In search of optimal psychoactivation: stimulants as cognitive performance enhancers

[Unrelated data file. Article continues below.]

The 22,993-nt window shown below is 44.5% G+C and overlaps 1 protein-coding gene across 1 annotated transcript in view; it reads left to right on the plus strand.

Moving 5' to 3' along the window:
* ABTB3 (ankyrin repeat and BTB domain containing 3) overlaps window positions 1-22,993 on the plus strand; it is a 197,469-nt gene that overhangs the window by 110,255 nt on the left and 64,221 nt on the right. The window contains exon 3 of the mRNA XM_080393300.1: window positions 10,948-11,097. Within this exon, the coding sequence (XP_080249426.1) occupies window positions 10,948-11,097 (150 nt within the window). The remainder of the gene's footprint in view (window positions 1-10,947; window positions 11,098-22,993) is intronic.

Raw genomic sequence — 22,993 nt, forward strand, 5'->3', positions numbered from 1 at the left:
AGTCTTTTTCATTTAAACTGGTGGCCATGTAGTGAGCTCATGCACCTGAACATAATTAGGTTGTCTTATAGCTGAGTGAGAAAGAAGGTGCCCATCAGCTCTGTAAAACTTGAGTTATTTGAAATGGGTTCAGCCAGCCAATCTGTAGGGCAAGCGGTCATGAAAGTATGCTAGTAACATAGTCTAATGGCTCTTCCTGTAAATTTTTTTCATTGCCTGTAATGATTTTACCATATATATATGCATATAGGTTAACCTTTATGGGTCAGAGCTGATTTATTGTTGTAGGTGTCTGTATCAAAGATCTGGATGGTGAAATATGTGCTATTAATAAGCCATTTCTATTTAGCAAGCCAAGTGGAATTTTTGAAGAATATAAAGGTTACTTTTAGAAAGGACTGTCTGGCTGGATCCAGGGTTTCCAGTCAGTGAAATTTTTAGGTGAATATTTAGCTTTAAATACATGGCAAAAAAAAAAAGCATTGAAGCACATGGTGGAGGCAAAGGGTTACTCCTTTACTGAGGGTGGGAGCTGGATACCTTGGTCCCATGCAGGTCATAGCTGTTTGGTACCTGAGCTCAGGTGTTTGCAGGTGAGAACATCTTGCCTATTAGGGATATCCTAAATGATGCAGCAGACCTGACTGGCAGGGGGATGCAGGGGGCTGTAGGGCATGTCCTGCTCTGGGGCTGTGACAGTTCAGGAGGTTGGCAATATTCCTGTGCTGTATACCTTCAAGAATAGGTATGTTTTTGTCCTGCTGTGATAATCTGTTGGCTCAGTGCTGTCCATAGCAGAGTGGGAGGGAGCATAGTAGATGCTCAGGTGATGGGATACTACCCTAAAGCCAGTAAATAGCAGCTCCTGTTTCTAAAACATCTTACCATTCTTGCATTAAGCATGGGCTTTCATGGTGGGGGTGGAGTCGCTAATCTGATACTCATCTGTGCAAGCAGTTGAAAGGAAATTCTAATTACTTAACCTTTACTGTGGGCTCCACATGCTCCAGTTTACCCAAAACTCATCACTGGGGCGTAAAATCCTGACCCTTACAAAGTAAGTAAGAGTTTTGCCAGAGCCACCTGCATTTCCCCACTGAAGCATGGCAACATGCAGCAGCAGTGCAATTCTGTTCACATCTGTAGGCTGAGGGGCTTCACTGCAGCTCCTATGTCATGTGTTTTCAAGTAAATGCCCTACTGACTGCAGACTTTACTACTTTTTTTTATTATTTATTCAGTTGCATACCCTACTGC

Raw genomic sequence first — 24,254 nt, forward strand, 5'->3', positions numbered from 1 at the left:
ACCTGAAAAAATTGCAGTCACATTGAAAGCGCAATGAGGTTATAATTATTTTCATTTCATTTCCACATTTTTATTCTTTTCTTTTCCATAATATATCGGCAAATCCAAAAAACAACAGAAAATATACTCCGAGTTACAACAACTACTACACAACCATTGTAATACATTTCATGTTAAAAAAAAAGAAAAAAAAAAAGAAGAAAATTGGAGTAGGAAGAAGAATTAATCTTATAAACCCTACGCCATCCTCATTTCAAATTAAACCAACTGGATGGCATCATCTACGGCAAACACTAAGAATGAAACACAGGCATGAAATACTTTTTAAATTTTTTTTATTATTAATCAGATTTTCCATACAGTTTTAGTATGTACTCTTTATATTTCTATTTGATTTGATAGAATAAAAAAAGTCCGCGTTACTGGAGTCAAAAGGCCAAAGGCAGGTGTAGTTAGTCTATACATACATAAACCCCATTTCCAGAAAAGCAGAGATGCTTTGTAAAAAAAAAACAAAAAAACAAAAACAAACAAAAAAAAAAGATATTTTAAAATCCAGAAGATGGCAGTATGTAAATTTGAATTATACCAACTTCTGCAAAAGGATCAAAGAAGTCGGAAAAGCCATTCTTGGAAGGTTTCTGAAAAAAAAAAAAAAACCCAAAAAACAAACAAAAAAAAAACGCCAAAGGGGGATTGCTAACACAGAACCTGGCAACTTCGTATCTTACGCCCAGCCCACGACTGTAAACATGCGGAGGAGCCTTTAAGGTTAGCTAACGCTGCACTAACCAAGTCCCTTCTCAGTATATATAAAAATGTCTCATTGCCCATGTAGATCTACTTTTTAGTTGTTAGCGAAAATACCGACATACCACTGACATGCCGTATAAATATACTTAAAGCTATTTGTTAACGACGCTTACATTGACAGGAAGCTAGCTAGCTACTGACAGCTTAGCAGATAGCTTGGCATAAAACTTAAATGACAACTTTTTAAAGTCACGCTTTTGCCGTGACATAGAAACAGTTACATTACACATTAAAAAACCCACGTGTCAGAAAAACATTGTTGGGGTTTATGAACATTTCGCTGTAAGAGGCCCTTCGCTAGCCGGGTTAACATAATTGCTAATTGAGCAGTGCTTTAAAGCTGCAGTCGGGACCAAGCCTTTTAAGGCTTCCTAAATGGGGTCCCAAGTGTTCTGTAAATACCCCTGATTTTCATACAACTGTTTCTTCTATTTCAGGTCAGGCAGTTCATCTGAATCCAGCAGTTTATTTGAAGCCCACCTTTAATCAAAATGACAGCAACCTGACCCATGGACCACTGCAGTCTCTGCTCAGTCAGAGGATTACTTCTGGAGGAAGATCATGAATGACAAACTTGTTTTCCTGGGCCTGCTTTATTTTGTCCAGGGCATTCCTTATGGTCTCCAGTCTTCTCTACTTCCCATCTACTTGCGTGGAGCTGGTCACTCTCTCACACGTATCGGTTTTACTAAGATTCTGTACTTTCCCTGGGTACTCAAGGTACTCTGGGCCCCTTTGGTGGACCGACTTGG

An increasing number of people, students in particular, seek substances that improve their cognitive functioning. The most popular group of pharmacological cognitive enhancers (PCEs) are stimulants. Available studies suggest a small beneficial effect of methylphenidate and amphetamine on memory, executive functions, and processing speed. However small, this effect can make the difference between success and failure. In recent years, research has focused on the additional beneficial effect on the emotional state, increased motivation, and placebo-induced cognitive enhancement. This paper briefly reviews the latest and most important research on the relationship between popular stimulants and cognitive enhancement. One cannot understand this relationship without understanding the Yerkes-Dodson law, which explains the relationship between the degree of arousal and performance. It suggests that the effect of stimulants is a dose-dependent continuum. This law has repeatedly been confirmed by studies in which an optimal level of psychoactivation for cognitive enhancement was obtained with low stimulant doses, whereas exceeding the effective dose resulted in cognitive deficits, psychomotor agitation, and addiction. A separate section has been devoted to modafinil, an increasingly popular stimulant that differs from the rest in neurochemical profile and behavioural effects.